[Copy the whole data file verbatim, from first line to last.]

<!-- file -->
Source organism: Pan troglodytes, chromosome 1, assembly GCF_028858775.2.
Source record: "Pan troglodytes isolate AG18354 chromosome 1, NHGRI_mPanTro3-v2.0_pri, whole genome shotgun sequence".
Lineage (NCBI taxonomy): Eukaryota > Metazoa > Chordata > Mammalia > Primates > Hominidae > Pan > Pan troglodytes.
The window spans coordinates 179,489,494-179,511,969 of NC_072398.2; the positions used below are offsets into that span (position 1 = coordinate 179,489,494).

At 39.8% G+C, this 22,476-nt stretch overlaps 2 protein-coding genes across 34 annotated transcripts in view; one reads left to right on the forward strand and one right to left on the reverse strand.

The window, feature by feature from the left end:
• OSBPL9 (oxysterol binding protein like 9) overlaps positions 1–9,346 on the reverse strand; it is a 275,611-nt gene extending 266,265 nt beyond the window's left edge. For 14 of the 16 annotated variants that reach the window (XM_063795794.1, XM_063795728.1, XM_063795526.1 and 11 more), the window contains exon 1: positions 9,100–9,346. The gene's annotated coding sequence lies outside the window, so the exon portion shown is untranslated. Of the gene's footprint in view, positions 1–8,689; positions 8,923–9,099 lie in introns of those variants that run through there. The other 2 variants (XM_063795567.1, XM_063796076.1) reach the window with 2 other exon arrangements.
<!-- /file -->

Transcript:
Source organism: Pan troglodytes, chromosome 1, assembly GCF_028858775.2.
Source record: "Pan troglodytes isolate AG18354 chromosome 1, NHGRI_mPanTro3-v2.0_pri, whole genome shotgun sequence".
Lineage (NCBI taxonomy): Eukaryota > Metazoa > Chordata > Mammalia > Primates > Hominidae > Pan > Pan troglodytes.
The window spans coordinates 179,489,494-179,511,969 of NC_072398.2; the positions used below are offsets into that span (position 1 = coordinate 179,489,494).

At 39.8% G+C, this 22,476-nt stretch overlaps 2 protein-coding genes across 34 annotated transcripts in view; one reads left to right on the forward strand and one right to left on the reverse strand.

The window, feature by feature from the left end:
• OSBPL9 (oxysterol binding protein like 9) overlaps positions 1–9,346 on the reverse strand; it is a 275,611-nt gene extending 266,265 nt beyond the window's left edge. For 14 of the 16 annotated variants that reach the window (XM_063795794.1, XM_063795728.1, XM_063795526.1 and 11 more), the window contains exon 1: positions 9,100–9,346. The gene's annotated coding sequence lies outside the window, so the exon portion shown is untranslated. Of the gene's footprint in view, positions 1–8,689; positions 8,923–9,099 lie in introns of those variants that run through there. The other 2 variants (XM_063795567.1, XM_063796076.1) reach the window with 2 other exon arrangements.